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It is probable that Mr. P. is the first writer capable of attracting the public notice, who has deemed the book of Isaiah to be bombastical rant, extravagant metaphor, such stuff as a school-boy 'would have been scarcely excusable for writing"" I shall, however, leave him to settle this point with those able critics, and admired judges of fine writing, who have decidedly preferred many parts of Isaiah's poetry, for sublimity and beauty, to all other compositions now extant in the world.
Occasional poems and sermons are not always arranged in very regular order: some able authors have published volumes of miscellanies; and we ought not to judge of an eastern writer by our rules of method. A cursory perusal will not always enable a man to discern the drift and plan of an author, when they may be clearly ascertained upon a more accurate investigation; and sometimes the conclusion of one poem or message, and the beginning of another, escape the notice of a hasty reader: so that there may be much more order and connexion in this book than Mr. P. supposes. The historical part was evidently added to
P. ii. p. 43.
illustrate the prophecies, and to prevent, not make, confusion.1
It is very easy to ridicule "the burden of Da-"mascus, "the burden of Moab," or "the bur"den of Babylon :" but not so easy to shew, by what means the writer could foresee that Babylon, then growing in greatness, and shortly to be the metropolis of the world, would at length be " swept "with the besom of destruction," as it actually has been; so that it is not at present certainly known, where that vast and magnificent city once stood! This single prophecy amounts to a demonstration that God spake by the prophet Isaiah.
The prediction of Cyrus by name, above a hundred years before his birth, if allowed to have been written by Isaiah, would have subverted our author's whole system. Like an able general, therefore, he forms a stratagem for seizing our artillery, and employing it against us! He confidently asserts (and that passes for proof with many readers,) that the whole passage was written a hundred and fifty years after Isaiah's death, in compliment to Cyrus.3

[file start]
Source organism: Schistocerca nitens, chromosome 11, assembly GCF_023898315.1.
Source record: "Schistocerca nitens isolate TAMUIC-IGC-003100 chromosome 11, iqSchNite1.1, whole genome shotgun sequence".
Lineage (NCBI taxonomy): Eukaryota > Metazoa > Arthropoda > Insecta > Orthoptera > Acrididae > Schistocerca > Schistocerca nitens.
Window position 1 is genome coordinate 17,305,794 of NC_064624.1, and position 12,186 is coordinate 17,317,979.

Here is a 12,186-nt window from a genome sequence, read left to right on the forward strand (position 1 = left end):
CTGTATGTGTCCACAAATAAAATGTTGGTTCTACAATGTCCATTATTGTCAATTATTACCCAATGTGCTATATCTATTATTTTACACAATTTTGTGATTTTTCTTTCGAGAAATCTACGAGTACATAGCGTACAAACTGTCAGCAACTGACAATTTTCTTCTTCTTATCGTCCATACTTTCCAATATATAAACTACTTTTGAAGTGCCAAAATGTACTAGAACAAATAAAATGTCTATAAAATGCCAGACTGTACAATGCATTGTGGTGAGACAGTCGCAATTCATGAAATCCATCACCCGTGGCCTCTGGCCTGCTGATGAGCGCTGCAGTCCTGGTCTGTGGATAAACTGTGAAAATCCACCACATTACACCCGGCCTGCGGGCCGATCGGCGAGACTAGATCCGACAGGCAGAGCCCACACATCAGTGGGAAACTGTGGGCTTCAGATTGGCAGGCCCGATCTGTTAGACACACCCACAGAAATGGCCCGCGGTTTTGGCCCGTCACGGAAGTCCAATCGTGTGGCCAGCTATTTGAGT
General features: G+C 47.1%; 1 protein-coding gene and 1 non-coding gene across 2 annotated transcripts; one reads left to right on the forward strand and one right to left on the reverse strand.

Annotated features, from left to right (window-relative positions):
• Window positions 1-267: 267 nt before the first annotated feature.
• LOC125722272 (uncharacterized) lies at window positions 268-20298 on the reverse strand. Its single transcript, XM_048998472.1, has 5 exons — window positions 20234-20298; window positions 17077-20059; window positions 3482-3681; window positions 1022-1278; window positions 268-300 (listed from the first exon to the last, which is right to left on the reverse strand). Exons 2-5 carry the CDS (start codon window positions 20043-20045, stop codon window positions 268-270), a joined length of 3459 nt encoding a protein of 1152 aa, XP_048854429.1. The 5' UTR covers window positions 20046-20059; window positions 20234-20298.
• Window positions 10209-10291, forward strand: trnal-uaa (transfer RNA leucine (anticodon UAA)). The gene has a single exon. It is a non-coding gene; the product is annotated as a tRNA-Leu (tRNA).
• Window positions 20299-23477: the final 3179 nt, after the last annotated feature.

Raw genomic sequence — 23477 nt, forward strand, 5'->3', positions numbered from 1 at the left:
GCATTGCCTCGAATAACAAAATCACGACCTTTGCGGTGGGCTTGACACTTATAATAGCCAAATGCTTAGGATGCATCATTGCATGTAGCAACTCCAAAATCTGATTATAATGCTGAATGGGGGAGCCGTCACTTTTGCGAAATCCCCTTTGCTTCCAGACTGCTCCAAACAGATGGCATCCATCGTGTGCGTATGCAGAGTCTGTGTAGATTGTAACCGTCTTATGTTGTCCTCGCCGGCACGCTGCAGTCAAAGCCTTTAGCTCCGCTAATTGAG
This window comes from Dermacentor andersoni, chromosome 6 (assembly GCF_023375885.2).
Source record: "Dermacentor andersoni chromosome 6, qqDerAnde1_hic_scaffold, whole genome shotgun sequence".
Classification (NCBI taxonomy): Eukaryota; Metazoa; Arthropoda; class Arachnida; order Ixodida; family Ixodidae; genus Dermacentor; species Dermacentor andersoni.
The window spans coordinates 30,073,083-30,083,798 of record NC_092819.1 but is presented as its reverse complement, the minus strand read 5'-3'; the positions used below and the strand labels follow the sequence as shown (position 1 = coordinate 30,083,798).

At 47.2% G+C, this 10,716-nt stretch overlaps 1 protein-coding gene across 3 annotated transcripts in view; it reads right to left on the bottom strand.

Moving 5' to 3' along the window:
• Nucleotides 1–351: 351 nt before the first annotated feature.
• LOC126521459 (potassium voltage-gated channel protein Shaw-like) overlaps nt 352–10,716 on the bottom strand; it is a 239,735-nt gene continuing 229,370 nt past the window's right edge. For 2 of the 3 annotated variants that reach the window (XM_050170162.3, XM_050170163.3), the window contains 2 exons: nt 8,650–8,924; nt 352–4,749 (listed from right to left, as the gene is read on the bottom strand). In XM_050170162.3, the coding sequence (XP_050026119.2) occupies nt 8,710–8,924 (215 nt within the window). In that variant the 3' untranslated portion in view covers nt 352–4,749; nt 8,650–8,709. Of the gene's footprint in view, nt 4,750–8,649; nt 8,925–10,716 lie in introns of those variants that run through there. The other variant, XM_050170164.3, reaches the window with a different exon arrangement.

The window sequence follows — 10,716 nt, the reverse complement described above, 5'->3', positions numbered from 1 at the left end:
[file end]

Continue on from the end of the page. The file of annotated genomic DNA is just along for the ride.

But the connexion of these predictions, with the whole scope of the prophet's address to the people in the name of Jehovah, tends to expose the absurdity of this bold assertion. The God of Israel repeatedly appeals to prophecies already accomplished, as proofs of his deity in opposition to the claims of idols: and he adds, "New things "do I declare, before they come to pass
'P. ii. p. 43, 44. 'P. ii. p. 44, 45,
2 Is. xiv. 23.
Is. xliv. 28. xlv. 1-4.
"of them." He thus challenges his rivals, the idols of the nations: "Shew the things that are "to come hereafter, that we may know that ye "are gods:" and, after various other predictions, he delivers that in question, with the greatest solemnity, as a proof of his eternal power and Godhead.
Had this prophecy stood single in the writings of Isaiah, Mr. P.'s pretence might have been rather more plausible: but the whole book is replete with predictions at least equally plain, and verified by the events in the most astonishing manner! So that it might as reasonably be asserted that the fifty-third chapter was written after the crucifixion of Christ, and the establishment of his religion; or the fourteenth after the entire desolation of Babylon; as that the prediction concerning Cyrus was added after he had conquered the Chaldean monarchy.